A Life Remembered: Tuckernuck Island's Most Devoted Guardian

Apr 6, 2015

Tuckernuck Island off Nantucket feels like a place out of time. With just a few dozen homes connected by grassy roads, it’s held onto its wild character and sense of the past. That’s probably in part because it’s pretty remote. But it’s also thanks to the efforts and presence of Bam La Farge.

"He served, y’know, he watched over the place," said Jim Tyler, a friend of La Farge's dating back to the 1960s and right up until La Farge died in February.  "He was the caretaker, curator, guardian. I don’t think anybody who ever knew Bam could go look or hear about Tuckernuck without bringing him right in with it."

La Farge was a big man, physically and emotionally. And he really didn’t care what other people thought of him. As evidence, his daughter Cate La Farge Summers says he had a distinctive smile.

"He had had one of his front teeth knocked out I think in a baseball accident when he was a kid," Cate said. "And through most of his life wore a fake tooth, but in later years, just decided like screw it, I don’t need that tooth. It’s uncomfortable and I don’t have anything to prove. So he would often have a missing front tooth."
   
He didn’t care about how he looked. What he did care about was conservation. La Farge was a mariner and self-taught naturalist. He volunteered on Nantucket’s Conservation Commission and Harbor and Shellfish Advisory Board. He helped put together the Madaket and Nantucket Harbors Action Plans. And he donated his time to build Tuckernuck’s fire station and served as fire chief. When it came to his beloved Tuckernuck, La Farge did not hold back his opinions. His friend Chris Westerlund says it was tough to get there anyway. The channel between the islands is riddled with shoals. And once he did get out there, La Farge would be waiting.

La Farge always rose early to meet friends for breakfast, so he would leave notes for his wife Nini. In this one, he explains he's leading his Sunday morning fire drill on Tuckernuck and instructs his son Owen (in high school at the time) to read a passage of a book.

"So you would go, 'Okay. Bam’s on the beach. So we gotta like, yknow, chill, y’know.' And it’s, it’s me that we’re talking about here," Westerlund said. "I mean this is not like some stranger. And he will just stand there with this vibe. Like, what are you doin’ out here! And then you know before you know it you’re digging clams and quahogs and makin’ dinner and spending the night... but he was, that was the deal."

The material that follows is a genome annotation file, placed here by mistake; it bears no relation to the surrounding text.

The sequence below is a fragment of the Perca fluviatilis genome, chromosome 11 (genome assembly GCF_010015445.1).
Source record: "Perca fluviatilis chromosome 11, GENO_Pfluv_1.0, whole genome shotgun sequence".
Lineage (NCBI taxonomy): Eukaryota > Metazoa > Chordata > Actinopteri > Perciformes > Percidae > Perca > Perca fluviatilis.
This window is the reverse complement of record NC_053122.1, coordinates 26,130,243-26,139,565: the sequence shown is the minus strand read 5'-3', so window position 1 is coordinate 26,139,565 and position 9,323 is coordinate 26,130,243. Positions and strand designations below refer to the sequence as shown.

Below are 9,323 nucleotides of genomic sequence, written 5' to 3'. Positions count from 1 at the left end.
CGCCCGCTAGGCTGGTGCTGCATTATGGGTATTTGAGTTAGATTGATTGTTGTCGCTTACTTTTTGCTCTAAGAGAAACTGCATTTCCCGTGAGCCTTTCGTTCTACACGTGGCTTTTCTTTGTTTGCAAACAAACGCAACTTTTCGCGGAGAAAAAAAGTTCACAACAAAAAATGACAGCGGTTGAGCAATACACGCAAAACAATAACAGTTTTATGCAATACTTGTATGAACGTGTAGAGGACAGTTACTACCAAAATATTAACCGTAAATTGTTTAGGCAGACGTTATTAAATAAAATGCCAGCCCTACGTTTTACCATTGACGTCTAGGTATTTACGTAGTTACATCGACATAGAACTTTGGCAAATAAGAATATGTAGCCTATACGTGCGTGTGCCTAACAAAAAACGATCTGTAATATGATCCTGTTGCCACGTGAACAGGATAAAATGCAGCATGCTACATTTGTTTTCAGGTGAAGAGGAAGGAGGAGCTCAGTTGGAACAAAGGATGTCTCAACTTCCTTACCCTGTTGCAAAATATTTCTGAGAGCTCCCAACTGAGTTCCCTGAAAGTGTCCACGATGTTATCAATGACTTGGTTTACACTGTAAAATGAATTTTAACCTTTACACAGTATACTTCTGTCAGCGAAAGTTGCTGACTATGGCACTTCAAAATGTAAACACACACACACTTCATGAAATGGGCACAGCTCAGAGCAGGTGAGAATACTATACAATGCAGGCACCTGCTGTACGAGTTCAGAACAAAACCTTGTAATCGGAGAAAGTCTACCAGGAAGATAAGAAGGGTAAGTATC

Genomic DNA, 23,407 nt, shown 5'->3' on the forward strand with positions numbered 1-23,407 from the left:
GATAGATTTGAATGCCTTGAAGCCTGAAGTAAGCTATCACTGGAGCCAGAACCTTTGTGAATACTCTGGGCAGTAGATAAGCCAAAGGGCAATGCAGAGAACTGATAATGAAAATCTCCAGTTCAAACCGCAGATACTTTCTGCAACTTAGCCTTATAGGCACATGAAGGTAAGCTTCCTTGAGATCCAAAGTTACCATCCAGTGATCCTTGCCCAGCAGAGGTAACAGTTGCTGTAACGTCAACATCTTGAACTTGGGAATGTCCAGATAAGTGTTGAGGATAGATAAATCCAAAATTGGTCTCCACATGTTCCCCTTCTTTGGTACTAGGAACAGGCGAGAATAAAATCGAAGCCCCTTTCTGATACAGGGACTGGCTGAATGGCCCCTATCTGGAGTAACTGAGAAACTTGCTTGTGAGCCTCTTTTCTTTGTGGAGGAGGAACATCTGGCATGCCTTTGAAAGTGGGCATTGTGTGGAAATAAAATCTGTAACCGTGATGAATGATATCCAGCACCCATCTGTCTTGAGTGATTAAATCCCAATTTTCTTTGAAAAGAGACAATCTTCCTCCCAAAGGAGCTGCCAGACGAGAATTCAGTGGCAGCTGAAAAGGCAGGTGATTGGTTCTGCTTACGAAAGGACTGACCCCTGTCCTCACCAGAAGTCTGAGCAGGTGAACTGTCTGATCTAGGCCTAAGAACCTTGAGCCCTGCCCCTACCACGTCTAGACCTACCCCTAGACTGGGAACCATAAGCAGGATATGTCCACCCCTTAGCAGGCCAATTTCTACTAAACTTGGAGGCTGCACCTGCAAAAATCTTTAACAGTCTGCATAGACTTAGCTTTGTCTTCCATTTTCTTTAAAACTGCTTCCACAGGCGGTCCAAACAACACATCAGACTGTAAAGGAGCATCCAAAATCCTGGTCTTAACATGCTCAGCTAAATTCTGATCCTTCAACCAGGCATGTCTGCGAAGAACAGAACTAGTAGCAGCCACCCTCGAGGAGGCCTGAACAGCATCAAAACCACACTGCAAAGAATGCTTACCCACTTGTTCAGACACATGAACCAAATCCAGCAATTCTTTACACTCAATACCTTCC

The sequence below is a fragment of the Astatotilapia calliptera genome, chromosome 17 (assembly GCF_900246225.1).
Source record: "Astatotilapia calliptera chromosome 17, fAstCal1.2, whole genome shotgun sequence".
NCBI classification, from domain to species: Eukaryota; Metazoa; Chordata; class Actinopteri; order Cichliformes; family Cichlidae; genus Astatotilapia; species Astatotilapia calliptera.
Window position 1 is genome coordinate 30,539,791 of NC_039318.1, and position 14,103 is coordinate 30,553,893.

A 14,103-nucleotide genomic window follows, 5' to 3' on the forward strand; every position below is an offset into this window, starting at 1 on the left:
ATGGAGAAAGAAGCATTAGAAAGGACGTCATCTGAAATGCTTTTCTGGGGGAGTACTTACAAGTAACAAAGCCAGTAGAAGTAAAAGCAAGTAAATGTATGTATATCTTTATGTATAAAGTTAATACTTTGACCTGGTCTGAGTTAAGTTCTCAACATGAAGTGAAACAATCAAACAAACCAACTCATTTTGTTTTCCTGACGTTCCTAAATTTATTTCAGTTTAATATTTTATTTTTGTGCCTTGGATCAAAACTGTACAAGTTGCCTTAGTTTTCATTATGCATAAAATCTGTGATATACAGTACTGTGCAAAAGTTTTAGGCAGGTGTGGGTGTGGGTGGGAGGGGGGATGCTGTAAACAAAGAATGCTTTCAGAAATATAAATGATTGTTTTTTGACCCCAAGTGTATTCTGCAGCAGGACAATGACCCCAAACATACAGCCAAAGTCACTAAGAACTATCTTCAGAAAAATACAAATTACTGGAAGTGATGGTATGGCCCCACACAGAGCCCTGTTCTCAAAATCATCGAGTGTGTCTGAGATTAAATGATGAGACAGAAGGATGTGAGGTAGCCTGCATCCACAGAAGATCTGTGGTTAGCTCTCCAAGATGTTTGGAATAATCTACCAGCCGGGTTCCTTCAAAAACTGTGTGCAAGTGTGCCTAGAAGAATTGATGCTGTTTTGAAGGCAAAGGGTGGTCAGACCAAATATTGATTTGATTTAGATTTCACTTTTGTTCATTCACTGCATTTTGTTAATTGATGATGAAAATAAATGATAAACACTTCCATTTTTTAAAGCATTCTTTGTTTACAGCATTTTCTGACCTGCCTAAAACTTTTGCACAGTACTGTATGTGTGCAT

La Farge’s presence might have been intense, but he also shared his passion for Tuckernuck. He led plant talks for the island’s Land Trust, including this one recorded in July 2013.

Bam: "Anyway the other thing that people think about Tuckernuck is that all the oak trees here are scrub oak."
Student: "Can you hold that up so we can see the points?"
Bam: "That’s well. They’re ... you can pick one up outta here! What are you doing giving me a hard time! Here’s a good example!"

La Farge spent his life outside. He was a carpenter and first encountered the trades as a kid. Born Henry Bancel La Farge, he’s always gone by the family name Bam. He grew up in New Canaan, Connecticut and spent summers on Tuckernuck. Like his father, he went to Harvard. He studied Anthropology and graduated in 1971. A few years later, he moved to Nantucket permanently. That’s where he met his wife, Nini. In 1981, they married on Tuckernuck. Their children—Cate, Owen, and Oliver—are the family’s seventh generation to spend summers out there. Cate says La Farge was a devoted father.

"My dad would take it upon himself to teach me the Latin names of all the butterflies that we spotted," she said. "We’d pick asparagus in the early spring, these long stalks of asparagus. There were berries. My mom made all these beautiful pies. It was really a part of, I think, the kind of childhood he wanted and the sort of knowledge that he wanted us to learn as children."

Bam La Farge with his grandson, Henry Bancel, last summer.
Credit Courtesy photo

Last year, La Farge became a grandfather to Cate’s son, Henry Bancel. Cate was excited for their summers together. La Farge was a fount of information not just on the natural world. He had diverse interests, many of them pretty obscure. But he especially loved music: Cajun, ska, reggae, the blues, and American roots.

He surrounded himself with it. One winter, when Chris Westerlund organized an evening of local music, he asked La Farge to emcee the event.

"The next guy who’s gonna come and perform most of you know," La Farge can be heard saying on the tape. "And if he seems a little under the weather, it’s because a couple weeks ago his wife had an extravaganza birthday party for him. And I think he’s still recovering from it.  The songs he’s gonna sing are two of the greatest folk songs of the sixties..."

Music stayed with La Farge for his entire life until a few weeks ago, when a sudden stroke landed him in a coma. The whole family gathered around him in his hospital room in Boston. His old friends Paul Rishell and Annie Raines made it up too. And they brought their instruments.

"When Paul came, the nurses realized we were gonna have some music," Cate La Farge said, "and so they said go ahead and shut the door and make as much noise as you want. So it became really true to my dad, just like a really lovely, fun—not fun, but, good spirit gathering. And, and then he died."

Bam La Farge — Tuckernuck’s most dedicated guardian — passed away on February 26. He was 65.

Bam La Farge on his boat.
Credit Courtesy photo